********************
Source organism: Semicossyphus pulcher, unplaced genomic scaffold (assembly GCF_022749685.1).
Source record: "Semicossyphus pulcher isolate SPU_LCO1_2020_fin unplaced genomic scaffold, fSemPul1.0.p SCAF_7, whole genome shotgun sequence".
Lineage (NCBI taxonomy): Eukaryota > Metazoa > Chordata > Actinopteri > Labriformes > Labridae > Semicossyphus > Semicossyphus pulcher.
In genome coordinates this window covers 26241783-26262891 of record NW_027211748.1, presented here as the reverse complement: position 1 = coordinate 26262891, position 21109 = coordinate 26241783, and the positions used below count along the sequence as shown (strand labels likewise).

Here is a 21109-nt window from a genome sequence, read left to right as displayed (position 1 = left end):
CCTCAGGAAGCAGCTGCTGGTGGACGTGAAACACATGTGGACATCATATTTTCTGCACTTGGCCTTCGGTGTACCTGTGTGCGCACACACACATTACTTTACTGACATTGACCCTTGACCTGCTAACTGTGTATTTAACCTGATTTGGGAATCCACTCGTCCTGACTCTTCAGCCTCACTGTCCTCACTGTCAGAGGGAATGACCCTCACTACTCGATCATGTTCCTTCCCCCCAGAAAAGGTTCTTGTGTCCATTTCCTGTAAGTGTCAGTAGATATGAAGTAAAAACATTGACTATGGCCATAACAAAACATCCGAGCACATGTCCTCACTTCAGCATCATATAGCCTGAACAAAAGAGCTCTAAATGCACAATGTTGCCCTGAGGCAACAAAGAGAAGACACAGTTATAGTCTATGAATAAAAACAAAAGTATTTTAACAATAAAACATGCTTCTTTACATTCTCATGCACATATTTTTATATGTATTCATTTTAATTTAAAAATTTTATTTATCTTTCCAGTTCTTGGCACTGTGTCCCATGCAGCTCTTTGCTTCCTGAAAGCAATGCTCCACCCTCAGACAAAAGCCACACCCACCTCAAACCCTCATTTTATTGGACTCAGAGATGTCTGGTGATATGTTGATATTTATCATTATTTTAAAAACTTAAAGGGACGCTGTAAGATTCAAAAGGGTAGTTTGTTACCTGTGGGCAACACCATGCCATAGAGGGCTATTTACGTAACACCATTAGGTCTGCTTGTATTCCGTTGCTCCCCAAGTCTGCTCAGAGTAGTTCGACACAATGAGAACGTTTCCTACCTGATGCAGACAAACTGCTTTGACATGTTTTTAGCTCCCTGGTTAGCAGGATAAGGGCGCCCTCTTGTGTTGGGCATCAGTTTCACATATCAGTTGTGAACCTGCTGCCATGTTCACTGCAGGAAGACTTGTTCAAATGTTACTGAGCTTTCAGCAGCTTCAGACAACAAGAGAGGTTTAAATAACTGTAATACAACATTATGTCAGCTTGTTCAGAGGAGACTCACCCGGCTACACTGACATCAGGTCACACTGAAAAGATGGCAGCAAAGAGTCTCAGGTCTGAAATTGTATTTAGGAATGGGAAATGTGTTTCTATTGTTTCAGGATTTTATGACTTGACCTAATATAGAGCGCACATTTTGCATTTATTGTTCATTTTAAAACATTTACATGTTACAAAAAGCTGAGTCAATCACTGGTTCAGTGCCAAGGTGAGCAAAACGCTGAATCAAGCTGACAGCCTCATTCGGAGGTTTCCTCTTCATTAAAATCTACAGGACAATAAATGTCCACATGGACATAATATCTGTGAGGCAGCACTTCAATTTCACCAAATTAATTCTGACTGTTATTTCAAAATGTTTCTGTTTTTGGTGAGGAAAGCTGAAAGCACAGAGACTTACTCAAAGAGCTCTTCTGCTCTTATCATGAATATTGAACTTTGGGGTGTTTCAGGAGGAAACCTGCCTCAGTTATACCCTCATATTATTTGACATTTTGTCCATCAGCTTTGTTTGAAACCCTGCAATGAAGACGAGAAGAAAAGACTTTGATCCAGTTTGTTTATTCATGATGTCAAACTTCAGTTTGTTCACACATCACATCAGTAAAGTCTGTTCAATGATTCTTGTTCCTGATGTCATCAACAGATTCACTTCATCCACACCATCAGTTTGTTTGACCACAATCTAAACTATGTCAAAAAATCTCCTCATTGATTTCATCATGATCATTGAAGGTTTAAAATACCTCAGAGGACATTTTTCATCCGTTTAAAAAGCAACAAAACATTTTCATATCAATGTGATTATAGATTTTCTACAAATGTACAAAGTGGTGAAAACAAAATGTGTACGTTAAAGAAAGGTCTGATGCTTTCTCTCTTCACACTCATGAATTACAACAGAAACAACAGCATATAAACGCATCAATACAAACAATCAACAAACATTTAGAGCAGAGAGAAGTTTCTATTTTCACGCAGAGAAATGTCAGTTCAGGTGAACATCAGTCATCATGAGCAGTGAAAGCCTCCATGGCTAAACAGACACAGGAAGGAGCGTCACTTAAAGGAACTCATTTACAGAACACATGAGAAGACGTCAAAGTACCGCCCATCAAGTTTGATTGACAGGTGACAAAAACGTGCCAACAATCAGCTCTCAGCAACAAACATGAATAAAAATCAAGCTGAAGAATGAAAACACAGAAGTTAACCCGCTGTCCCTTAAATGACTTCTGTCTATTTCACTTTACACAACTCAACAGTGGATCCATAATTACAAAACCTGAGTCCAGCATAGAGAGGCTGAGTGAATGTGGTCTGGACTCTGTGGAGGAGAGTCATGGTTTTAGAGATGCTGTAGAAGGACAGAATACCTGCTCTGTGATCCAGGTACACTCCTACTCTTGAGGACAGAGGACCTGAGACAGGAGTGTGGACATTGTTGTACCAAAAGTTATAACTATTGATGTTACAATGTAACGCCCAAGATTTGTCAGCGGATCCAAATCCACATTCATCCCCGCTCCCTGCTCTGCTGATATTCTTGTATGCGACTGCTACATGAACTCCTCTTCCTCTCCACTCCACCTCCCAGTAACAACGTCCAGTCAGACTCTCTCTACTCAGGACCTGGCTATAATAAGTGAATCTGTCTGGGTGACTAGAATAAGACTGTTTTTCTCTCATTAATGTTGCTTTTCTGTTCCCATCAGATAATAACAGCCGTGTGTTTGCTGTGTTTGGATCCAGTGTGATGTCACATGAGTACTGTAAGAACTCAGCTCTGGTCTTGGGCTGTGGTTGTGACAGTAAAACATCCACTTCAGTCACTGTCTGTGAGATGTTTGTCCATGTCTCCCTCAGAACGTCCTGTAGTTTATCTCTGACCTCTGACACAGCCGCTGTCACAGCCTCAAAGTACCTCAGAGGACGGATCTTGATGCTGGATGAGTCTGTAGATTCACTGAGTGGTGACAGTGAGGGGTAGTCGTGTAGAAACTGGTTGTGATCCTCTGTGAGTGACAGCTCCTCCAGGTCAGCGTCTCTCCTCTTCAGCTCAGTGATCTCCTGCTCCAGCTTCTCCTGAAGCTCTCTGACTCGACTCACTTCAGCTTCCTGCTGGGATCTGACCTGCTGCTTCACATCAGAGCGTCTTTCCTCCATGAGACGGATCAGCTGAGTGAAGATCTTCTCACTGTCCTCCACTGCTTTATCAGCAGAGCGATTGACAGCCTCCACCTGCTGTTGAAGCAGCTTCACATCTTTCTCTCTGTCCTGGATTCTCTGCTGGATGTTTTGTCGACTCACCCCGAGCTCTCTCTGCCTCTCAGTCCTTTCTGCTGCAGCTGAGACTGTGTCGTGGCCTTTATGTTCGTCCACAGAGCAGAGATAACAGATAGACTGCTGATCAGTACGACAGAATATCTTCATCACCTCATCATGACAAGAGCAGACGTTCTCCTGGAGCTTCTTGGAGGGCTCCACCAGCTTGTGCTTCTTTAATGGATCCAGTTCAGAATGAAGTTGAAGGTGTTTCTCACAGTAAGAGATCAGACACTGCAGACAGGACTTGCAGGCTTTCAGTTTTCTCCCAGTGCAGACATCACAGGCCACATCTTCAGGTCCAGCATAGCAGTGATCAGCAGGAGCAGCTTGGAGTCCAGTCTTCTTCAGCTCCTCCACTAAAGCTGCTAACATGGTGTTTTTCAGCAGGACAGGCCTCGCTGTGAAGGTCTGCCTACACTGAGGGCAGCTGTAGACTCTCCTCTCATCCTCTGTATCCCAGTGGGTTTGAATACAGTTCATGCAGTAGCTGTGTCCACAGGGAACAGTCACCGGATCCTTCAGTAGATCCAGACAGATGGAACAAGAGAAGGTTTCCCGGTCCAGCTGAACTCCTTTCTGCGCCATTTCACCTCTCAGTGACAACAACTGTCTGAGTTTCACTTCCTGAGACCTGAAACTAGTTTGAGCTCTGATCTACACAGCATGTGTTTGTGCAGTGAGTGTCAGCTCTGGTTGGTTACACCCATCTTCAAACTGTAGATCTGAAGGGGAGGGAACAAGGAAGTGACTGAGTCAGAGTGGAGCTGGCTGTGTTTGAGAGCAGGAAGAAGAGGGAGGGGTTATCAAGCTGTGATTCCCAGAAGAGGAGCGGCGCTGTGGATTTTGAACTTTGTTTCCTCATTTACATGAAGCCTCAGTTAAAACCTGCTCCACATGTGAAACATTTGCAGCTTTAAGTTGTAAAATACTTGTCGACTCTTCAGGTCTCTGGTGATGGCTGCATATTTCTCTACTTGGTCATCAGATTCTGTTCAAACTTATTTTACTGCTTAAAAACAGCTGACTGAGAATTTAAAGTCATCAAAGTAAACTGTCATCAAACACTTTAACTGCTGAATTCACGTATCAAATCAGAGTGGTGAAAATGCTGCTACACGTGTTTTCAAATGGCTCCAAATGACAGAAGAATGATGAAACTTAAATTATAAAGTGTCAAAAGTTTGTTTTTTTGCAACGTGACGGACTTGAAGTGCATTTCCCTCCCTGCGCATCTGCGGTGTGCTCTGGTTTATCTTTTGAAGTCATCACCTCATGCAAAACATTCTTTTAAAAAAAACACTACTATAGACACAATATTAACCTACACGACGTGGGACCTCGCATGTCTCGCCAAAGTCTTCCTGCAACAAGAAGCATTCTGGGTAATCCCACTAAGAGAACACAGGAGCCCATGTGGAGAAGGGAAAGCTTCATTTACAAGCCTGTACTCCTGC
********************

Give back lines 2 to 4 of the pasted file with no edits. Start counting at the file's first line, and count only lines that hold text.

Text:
Source record: "Semicossyphus pulcher isolate SPU_LCO1_2020_fin unplaced genomic scaffold, fSemPul1.0.p SCAF_7, whole genome shotgun sequence".
Lineage (NCBI taxonomy): Eukaryota > Metazoa > Chordata > Actinopteri > Labriformes > Labridae > Semicossyphus > Semicossyphus pulcher.
In genome coordinates this window covers 26241783-26262891 of record NW_027211748.1, presented here as the reverse complement: position 1 = coordinate 26262891, position 21109 = coordinate 26241783, and the positions used below count along the sequence as shown (strand labels likewise).